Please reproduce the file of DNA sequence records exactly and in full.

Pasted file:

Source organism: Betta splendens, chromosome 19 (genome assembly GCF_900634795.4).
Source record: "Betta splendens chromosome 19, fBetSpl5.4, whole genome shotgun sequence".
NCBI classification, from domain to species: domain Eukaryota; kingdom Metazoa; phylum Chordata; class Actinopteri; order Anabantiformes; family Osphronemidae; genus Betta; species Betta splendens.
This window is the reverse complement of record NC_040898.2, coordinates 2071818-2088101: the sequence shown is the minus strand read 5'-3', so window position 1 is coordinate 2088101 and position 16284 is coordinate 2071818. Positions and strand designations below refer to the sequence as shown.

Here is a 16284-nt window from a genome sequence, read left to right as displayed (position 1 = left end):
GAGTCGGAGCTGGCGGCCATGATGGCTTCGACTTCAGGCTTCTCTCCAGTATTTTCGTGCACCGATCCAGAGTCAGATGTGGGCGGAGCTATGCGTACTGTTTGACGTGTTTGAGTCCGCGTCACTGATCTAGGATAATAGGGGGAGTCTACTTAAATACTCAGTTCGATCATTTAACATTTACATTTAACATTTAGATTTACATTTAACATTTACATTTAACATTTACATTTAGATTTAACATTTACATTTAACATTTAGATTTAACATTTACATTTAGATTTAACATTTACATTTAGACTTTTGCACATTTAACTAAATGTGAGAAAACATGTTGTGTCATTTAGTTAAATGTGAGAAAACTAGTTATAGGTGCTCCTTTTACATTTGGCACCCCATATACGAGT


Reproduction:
Source organism: Betta splendens, chromosome 19 (genome assembly GCF_900634795.4).
Source record: "Betta splendens chromosome 19, fBetSpl5.4, whole genome shotgun sequence".
NCBI classification, from domain to species: domain Eukaryota; kingdom Metazoa; phylum Chordata; class Actinopteri; order Anabantiformes; family Osphronemidae; genus Betta; species Betta splendens.
This window is the reverse complement of record NC_040898.2, coordinates 2071818-2088101: the sequence shown is the minus strand read 5'-3', so window position 1 is coordinate 2088101 and position 16284 is coordinate 2071818. Positions and strand designations below refer to the sequence as shown.

Here is a 16284-nt window from a genome sequence, read left to right as displayed (position 1 = left end):
GAGTCGGAGCTGGCGGCCATGATGGCTTCGACTTCAGGCTTCTCTCCAGTATTTTCGTGCACCGATCCAGAGTCAGATGTGGGCGGAGCTATGCGTACTGTTTGACGTGTTTGAGTCCGCGTCACTGATCTAGGATAATAGGGGGAGTCTACTTAAATACTCAGTTCGATCATTTAACATTTACATTTAACATTTAGATTTACATTTAACATTTACATTTAACATTTACATTTAGATTTAACATTTACATTTAACATTTAGATTTAACATTTACATTTAGATTTAACATTTACATTTAGACTTTTGCACATTTAACTAAATGTGAGAAAACATGTTGTGTCATTTAGTTAAATGTGAGAAAACTAGTTATAGGTGCTCCTTTTACATTTGGCACCCCATATACGAGT